I never got tired of the story and over time, through sheer repetition, I was able to advance my vocabulary in Hazaragi.
I also couldn’t help but notice some inconsistencies and inaccuracies in the Hazaragi text. There were a few instances where Persian/Farsi words were used instead of Hazaragi words such as ‘meeram’ (Farsi for ‘I’m going’) which was later replaced with the more accurate ‘morum’ (Hazaragi for ‘I’m going’).
The English text reads methodical and very to-the-point which kind of took the fun out of the entire story. The choice of dialogue tags made this worse. Besides the two occasions where the wolf ‘yells’, the characters usually just plainly ‘said’ or ‘asked’ things. This lack of emotion made the characters feel a little 2D. It seems that there was more focus and effort put into trying to stay true to the folktale and making sure it made sense, than retaining the special little things that made the tale so charming to begin with.
One of my favourite aspects of this book are its illustrations. All of the artwork was created by Afghan children and their families in workshops and then put together using the collage technique. Trying to identify the different materials used in each spread was kind of like playing a game of hidden objects. I was able to spot marker drawings, tissue paper flowers, felt and cardboard houses and wool clouds just to name a few!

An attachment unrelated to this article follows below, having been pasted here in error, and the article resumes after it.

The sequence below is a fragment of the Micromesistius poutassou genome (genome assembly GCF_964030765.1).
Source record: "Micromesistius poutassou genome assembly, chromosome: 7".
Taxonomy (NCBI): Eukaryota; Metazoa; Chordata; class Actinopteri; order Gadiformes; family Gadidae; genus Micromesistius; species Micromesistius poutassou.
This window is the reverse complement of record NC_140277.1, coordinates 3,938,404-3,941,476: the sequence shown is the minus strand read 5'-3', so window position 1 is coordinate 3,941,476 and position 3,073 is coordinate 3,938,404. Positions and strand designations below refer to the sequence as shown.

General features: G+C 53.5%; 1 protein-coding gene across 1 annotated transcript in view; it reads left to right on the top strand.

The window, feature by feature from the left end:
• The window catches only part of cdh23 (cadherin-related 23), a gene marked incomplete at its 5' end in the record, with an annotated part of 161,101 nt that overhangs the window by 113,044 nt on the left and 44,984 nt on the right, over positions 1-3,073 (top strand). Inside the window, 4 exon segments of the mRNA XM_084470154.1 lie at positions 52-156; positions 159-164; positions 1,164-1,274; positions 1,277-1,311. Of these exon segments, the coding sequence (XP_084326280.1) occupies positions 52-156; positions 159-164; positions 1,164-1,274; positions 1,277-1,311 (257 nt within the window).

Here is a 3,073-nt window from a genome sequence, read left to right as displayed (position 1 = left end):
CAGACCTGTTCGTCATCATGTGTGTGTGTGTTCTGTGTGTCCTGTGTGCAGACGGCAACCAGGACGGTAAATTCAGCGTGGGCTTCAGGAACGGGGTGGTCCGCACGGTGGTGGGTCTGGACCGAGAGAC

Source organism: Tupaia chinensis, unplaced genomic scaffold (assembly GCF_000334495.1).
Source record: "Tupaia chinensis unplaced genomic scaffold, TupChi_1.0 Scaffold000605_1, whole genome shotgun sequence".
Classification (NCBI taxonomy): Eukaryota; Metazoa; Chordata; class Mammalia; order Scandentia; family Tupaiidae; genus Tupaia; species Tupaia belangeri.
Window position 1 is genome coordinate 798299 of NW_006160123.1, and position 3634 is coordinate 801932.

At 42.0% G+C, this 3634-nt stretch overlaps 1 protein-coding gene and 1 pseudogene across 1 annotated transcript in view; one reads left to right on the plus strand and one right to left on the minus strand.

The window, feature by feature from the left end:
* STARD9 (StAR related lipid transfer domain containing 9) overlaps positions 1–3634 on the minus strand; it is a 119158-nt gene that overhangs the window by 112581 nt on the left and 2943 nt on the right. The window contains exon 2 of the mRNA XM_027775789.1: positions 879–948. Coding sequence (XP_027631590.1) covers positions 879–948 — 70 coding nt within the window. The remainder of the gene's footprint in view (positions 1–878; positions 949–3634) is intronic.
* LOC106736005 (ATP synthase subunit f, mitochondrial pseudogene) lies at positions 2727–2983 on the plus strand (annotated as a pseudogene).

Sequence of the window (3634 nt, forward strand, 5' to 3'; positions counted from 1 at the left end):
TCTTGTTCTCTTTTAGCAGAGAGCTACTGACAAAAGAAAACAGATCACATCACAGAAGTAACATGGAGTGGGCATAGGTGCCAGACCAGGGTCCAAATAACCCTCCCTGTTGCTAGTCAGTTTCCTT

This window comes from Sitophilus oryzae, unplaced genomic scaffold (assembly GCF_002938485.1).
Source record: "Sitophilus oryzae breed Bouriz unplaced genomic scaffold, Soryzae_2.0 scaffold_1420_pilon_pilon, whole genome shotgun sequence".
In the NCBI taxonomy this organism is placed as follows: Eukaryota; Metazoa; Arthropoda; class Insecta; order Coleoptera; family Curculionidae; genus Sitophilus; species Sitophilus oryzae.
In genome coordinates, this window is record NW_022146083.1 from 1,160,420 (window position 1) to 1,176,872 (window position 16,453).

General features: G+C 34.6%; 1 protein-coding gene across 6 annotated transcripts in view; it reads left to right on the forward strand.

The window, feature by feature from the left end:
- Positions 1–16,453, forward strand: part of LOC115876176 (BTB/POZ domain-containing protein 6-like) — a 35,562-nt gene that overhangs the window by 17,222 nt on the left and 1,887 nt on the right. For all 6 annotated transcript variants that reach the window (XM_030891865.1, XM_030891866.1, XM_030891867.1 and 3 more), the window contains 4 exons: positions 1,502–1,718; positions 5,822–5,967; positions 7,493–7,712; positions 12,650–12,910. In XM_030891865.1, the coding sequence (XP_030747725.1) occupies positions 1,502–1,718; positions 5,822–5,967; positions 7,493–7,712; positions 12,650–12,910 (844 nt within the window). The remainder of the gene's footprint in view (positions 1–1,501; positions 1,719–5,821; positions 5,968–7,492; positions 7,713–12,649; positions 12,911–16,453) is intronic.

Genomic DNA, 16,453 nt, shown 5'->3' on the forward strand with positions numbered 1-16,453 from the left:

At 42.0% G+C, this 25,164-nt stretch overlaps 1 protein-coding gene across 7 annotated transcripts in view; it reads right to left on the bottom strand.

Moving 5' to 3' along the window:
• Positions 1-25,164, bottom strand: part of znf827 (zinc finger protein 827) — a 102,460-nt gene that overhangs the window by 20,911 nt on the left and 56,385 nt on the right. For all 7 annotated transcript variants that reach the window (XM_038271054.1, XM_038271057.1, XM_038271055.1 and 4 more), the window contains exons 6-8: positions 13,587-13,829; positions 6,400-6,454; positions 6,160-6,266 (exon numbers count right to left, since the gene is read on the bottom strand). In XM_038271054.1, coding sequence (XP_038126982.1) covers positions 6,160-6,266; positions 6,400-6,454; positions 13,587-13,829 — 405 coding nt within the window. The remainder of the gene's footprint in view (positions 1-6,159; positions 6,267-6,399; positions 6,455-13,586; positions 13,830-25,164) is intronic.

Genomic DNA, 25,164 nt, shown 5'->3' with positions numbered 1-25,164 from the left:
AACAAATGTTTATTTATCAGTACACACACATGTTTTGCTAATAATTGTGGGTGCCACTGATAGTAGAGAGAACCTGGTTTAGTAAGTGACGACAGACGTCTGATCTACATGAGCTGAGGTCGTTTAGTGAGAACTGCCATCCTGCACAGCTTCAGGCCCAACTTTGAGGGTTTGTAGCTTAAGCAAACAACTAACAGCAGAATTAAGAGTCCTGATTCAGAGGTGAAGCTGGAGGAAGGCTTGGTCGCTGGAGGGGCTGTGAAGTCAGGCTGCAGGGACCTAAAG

My only major gripe is that the illustrations depict quite Western representations of objects in the story. For instance, the houses in this book look like ones that children here in Aotearoa and in Australia would grow up drawing: triangle roofs, square body and windows, and a rectangular door. But the majority of houses in Afghanistan, where the tale is set, do not look like that. They are flat-roofed, rectangular, brown mud houses. Especially in the more rural areas where I imagine this story taking place. I was also disappointed to see no illustrations of the tandoor (underground oven) that Chulgag hides in to escape from the wolf, given its significance to the story and to Afghan culture in general.
Trying to identify the different materials used in each spread was kind of like playing a game of hidden objects.
All things considered, I’m really happy that this book was published. I love, love, love that Afghans were involved in the creative process and that they were given the opportunity to tell this story themselves, in their own languages. I have always wished that the tale of Buz-e-Chini existed in a written form, in Hazaragi and English, so that children (both Afghan and otherwise) could access the story that was so dear to my heart. So, though it is flawed, I’m really grateful that this resource exists.
Nida Fiazi has worked in the New Zealand book industry for the past four years as a poet, editor, reviewer, and advocate for better representation in literature. She is a Hazara Kiwi Muslim and a former refugee who spent her formative years in Kirikiriroa but now resides in Meeanjin (Brisbane). Her work has appeared in Issue 6 of Mayhem Literary Journal, the anthology Ko Aotearoa Tātou | We Are New Zealand, and Poetry NZ Yearbook 2021. She is currently penning an opera with Tracey Slaughter.